Ok, so this one isn't about jewellery but it is about shiny, pretty things which ties in nicely. Also, I don't want to write too much as I want the images to speak for themselves. Basically I went to the Tate Modern today with the college, and found a lot of the work boring, cliched and quite pretentious. You know the stuff, a single chair in the corner, a pile of rubbish in the middle of the room etcetera, etcetera.
But the Hirst exhibition was completely different. After paying a reasonable amount of £12.20 (Hallelujah for student discounts!!), we went into the exhibition. Obviously I wasn't allowed to take pictures, as I'm pretty sure Hirst would have jumped out and hit me round the head with a stuffed shark, or some such thing. So these are pictures from the internet of some of the works we saw, and of course all credit has been given where credit is due.
So there were other pieces, such as the shark, and famous cow that was cut in half. These were both interesting but they didn't really appeal to me. But the pictures I have shown above did. The crystal skull, called 'For the love of God' was actually free to see. Before veiwing this piece, I had thought that it would be a bit tacky and not all that interesting to look at. But you do really have see it to believe it. It is held in a completely pitch black room, so dark that you have to feel along the walls to see where you're going. And then, in the middle of the room under a single spotlight is the skull. Dazzling is the word I would use. Truely dazzling. Each of the 8,601 diamonds shines out with a million different colours. Seeing as it is free to get into the Tate Modern and free to view this, I would seriously recommend it. If not just to tell your grandchildren that you saw that famous skull.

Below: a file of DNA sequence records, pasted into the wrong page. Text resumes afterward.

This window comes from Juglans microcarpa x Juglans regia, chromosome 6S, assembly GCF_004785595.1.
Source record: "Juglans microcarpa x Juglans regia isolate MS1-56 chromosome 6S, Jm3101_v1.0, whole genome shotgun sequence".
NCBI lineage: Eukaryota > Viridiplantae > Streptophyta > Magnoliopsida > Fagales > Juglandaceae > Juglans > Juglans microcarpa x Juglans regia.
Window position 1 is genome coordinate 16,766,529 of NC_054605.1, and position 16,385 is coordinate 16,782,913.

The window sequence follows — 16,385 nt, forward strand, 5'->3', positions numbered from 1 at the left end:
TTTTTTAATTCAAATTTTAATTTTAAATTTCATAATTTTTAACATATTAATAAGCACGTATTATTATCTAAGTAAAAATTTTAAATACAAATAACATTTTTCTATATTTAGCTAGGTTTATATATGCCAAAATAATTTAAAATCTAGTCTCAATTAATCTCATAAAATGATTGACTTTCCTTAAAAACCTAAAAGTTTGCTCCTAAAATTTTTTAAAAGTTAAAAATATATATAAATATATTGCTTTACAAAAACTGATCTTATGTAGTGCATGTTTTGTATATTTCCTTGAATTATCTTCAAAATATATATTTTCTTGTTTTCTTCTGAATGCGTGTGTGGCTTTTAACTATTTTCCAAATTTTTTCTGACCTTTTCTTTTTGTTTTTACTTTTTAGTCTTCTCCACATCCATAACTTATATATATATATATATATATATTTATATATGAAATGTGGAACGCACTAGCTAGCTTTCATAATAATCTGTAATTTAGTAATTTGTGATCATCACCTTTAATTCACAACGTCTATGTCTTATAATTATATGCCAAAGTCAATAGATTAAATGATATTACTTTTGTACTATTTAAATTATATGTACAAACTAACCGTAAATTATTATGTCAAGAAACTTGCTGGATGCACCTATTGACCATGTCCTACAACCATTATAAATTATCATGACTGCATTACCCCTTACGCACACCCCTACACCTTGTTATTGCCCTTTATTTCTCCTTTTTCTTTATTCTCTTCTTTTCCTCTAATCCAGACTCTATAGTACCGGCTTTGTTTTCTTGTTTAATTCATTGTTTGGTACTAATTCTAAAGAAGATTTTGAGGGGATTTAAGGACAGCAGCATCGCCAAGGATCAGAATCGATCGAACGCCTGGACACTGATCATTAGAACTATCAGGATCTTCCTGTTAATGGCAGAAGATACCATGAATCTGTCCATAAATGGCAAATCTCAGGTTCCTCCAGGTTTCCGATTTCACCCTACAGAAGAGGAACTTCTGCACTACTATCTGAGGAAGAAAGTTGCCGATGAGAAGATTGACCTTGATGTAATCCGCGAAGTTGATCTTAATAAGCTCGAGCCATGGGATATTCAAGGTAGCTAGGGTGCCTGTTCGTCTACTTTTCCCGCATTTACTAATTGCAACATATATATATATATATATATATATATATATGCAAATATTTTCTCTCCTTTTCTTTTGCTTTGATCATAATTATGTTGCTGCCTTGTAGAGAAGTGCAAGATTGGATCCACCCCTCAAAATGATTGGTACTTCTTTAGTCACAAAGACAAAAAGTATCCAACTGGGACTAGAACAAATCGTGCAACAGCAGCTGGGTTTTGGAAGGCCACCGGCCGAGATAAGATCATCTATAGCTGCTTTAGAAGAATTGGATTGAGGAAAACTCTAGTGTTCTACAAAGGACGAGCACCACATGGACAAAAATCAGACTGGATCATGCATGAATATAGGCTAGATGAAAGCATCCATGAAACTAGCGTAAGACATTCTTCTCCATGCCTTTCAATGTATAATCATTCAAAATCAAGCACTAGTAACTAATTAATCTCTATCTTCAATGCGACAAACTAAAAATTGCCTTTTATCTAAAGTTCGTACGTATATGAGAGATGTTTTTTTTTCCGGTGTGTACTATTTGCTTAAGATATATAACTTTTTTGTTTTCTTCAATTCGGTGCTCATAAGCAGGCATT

Now the skull was wonderful, but the butterfly pieces were stunning. Words and photos can't really describe how fantastic it was, it has to be experienced. Especially the butterfly room. This was a white room with white canvases, on which Hirst had stuck butterfly cocoons. The room was kept humid, and bowls of fruit and flowers were placed around it. And then the butterflies hatched. Of course this happened right at the start of the exhibition, so when we went in today we were not simply walking into a hot, white room. We were walking into a hot, white room covered in the most beautiful, unique butterflies I've ever seen. There were some as big as your hand, with shimmery wings all the colours of the rainbow. If you stood still they would land on you. Looking up at the ceiling was wonderful, seeing all the butterflies perched daintily with their fabulous wings spread out. It was just amazing. But alas, as this room is so amazing, it is also very popular, so we were only allowed in there for 2 minutes. But it was a fantastic 2 minutes.
The other butterfly pieces I loved were Hirsts pictures made from the wings of butterflies, some of which I have shown above. Now the vegetarian in me said 'REAL wings?!?!? Oh thats horrible!!' But even I admit these pictures are simpley breathtaking. They are made to look like stained glass windows from a church, and in my opinion Hirst achieved what he set out to do. I adore these pictures so much, I have even considered how I am going to scrape together the £30,000 to buy one!!
Well I'm sorry if this description is a bit gushing, but I really cannot begin to describe how these works make you feel. You do really have to experience them.
Well I'm off to buy a lottery ticket,
'You're just like heaven'